Facebook (NASDAQ:FB) stock continues to decline during Monday trading as more advertisers continue to join a growing boycott of the social media platform. The sell-off started on Friday, June 26 when Facebook stock dropped 8.3%. The two-day decline has decreased Facebook’s market value by $60 billion.
So far names like PepsiCo (NASDAQ:PEP), Coca-Cola (NYSE:KO), Starbucks (NASDAQ:SBUX), Unilever (NYSE:UN) and Verizon (NYSE:VZ) have all suspended their advertising in the United States. And it’s unlikely to stop there. “Stop Hate for Profit” the campaign that has already received a significant amount of support from U.S. companies is committed to take their battle worldwide in an effort to increase pressure on Facebook to remove hate speech.
The global aspect of this is significant when you consider that a company such as Unilever has only agreed to pause its U.S. spending. That accounts for approximately 10% of the estimated $250 million that the company spends annually advertising on Facebook.
A Billion Here. A Billion There. Soon We’re Talking Real Money.
Despite the walloping that Facebook stock is taking, at least one analyst seems non-plussed. Daniel Salmon an analyst for BMO Capital Markets says the boycott won’t significantly hurt Facebook’s revenue because the social media giant has over 8 million advertisers.
That’s a fair point. It also sounds a bit like damage control to me. This is a problem that isn’t going to go away anytime soon. And at some point, being subject to a potential loss of billions of dollars has to make a difference.
Worse, Facebook is already a company that regulators have been eyeing for its business practices. This is certainly going to increase pressure for reform. But what will that reform look like?
Are Facebook’s Troubles the Canary in the Coal Mine?
The combination of freedom of speech and social media has always been an incendiary mix. When you give anybody and everybody a platform to express their thoughts and feelings, what could possibly go wrong?
Facebook is finding out that plenty can go wrong, and the social media giant is now in a battle that could very well reshape how investors think about the social media business model.
Most social media platforms generate revenue because advertisers pay to list on their platforms. When you look at it from the advertiser’s point of view it makes sense. Their ads are seen by millions and millions of users. And the advertisers pay significantly less than they would from a commercial that airs on broadcast airwaves or cable.
This is why when companies like Facebook and Twitter (NYSE:TWTR) report their quarterly earnings investors pay attention to daily active users (DAUs) and monthly active users (MAUs). Because these numbers are the denominator (so to speak) for how companies assess how many viewers will be exposed to its ads.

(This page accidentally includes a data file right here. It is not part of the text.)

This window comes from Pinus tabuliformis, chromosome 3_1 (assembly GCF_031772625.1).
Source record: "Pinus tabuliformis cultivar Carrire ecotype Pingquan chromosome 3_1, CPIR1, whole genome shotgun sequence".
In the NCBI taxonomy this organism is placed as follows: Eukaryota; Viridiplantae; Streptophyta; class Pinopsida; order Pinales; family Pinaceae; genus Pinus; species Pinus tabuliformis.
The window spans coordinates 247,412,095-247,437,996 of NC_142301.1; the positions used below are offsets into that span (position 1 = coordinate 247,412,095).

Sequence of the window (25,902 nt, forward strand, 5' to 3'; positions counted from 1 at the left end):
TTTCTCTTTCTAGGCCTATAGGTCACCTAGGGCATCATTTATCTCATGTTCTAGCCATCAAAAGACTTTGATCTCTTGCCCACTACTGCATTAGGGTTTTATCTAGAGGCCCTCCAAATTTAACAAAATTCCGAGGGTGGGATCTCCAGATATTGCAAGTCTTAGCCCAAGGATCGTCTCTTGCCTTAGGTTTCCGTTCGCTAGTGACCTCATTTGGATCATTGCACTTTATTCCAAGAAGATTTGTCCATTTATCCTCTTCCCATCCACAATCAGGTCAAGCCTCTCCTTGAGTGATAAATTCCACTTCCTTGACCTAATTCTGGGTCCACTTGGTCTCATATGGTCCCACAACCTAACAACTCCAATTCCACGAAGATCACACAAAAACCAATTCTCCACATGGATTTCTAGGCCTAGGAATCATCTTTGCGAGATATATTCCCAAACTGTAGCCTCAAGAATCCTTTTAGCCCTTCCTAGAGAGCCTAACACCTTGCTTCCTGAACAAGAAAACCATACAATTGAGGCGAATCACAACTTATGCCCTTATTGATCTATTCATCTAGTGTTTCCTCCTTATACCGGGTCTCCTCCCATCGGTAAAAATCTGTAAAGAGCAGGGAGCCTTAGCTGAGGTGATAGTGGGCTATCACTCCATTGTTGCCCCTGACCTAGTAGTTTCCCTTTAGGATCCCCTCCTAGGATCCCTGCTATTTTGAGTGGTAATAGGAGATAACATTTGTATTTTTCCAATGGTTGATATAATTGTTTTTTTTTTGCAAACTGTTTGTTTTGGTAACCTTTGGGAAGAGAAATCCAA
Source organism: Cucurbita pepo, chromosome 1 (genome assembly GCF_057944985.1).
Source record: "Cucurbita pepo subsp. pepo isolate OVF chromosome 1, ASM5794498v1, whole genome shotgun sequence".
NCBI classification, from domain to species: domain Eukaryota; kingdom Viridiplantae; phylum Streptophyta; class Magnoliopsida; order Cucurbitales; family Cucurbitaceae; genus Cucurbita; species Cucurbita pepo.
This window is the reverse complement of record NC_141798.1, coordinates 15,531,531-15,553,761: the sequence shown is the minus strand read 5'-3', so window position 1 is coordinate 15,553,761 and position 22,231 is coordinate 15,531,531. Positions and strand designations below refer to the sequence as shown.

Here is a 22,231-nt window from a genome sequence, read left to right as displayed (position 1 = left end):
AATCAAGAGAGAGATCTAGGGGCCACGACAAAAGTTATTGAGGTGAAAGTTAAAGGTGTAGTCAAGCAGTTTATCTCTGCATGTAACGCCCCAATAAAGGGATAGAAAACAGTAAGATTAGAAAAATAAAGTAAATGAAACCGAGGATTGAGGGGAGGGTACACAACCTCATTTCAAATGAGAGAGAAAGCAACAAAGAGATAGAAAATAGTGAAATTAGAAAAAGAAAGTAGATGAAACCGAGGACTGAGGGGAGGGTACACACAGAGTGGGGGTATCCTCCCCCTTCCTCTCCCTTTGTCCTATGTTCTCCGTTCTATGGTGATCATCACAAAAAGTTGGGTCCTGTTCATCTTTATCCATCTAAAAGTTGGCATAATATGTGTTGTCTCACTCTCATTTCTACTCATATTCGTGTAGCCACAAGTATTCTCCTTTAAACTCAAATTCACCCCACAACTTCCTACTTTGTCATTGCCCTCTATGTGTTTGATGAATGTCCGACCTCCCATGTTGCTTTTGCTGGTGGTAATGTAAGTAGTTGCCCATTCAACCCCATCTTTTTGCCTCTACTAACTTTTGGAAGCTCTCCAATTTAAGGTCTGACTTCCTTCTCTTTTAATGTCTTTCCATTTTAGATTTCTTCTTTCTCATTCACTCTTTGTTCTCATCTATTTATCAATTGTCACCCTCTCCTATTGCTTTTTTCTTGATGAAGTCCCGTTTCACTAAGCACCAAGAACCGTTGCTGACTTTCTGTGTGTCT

Is This the Tip of a Larger Iceberg?
What’s happening today with Facebook is not completely unexpected. Companies are becoming increasingly mindful of their branding. While Facebook was a logical place to be in the digital space because of the sheer size of its audience, it always contained the inherent risk of exactly what is happening right now.
Companies are sensitive that by advertising with Facebook, they will be deemed guilty by association. But here’s where it gets complicated. Facebook has always walked the line between being a social media channel, but not an actual broadcaster. As such, Facebook has never wanted to appear to be censoring its content.
Now, advertisers are telling Facebook to censor their content or lose them as an advertiser. That will have more impact than any government regulation. But it may also have a profound impact on Facebook stock.
For its part, Facebook says that it has made an investment in artificial intelligence (AI) that allows it to find 90% of hate speech before users report it.
But this invites two other questions for investors. What will be constituted as hate speech? And will that drive users away from the platform?
Is Facebook a Good Investment?
Facebook generates $70 billion in advertising sales and about a 25% of that comes from large companies such as Starbucks. But the vast majority still comes from small businesses that may be less inclined to pull the plug. However, those companies are probably going to be unable, or unwilling, to pick up the slack left from the larger advertisers. I don’t see a scenario where Facebook doesn’t face, at best, flat revenues for several quarters.
That being said, Facebook should be able to weather the short-term impact of this controversy. And there is a potential that this may turn into a tremendous buy on the dip opportunity that investors will brag about later.
But it’s unlikely that the boycott will have no lasting impact. The concerns about Facebook stock that I’m expressing may be years down the road. They may not happen at all, but I doubt it. Experienced investors know that trends tend to emerge when most investors aren’t paying attention. The simple fact is that social media has always been built on a shaky revenue foundation. This may be the first test of how unstable that foundation really can be.
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